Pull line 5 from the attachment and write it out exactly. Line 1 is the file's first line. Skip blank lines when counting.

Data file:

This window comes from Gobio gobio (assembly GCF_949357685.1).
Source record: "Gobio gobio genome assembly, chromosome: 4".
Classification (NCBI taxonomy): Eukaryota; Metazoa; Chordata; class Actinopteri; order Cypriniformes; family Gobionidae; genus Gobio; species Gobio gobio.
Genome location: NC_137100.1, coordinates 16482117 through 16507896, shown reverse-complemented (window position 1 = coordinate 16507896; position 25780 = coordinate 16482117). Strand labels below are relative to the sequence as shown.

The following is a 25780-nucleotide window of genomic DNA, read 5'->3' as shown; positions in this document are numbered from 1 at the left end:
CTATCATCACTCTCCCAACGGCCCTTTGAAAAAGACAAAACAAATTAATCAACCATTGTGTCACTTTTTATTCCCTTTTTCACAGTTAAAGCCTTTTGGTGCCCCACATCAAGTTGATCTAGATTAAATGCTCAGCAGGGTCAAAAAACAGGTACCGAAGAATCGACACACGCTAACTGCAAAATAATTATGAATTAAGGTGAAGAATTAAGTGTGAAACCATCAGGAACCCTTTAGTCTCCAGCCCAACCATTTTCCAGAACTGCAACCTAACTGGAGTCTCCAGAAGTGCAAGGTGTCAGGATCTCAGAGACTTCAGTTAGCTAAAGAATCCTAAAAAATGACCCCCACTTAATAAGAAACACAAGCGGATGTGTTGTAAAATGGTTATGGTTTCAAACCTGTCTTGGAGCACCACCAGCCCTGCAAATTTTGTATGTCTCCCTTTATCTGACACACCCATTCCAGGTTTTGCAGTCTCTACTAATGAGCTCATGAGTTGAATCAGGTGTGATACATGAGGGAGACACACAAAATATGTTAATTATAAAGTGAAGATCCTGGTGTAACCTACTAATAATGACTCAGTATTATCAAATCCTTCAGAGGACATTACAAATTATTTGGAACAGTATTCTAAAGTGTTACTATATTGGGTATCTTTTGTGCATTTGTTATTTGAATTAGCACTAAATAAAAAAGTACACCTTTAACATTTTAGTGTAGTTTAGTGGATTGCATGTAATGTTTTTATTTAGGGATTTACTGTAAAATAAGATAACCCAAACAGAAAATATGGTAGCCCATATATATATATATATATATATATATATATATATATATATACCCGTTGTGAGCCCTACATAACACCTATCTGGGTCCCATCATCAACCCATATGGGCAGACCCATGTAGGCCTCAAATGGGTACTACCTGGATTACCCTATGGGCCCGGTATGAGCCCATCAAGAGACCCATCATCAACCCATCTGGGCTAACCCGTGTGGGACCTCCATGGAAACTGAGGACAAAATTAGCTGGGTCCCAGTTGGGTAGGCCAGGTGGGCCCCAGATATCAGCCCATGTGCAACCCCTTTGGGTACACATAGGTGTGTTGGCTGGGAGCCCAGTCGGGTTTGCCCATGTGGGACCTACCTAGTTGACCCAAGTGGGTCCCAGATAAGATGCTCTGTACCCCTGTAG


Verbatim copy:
The following is a 25780-nucleotide window of genomic DNA, read 5'->3' as shown; positions in this document are numbered from 1 at the left end: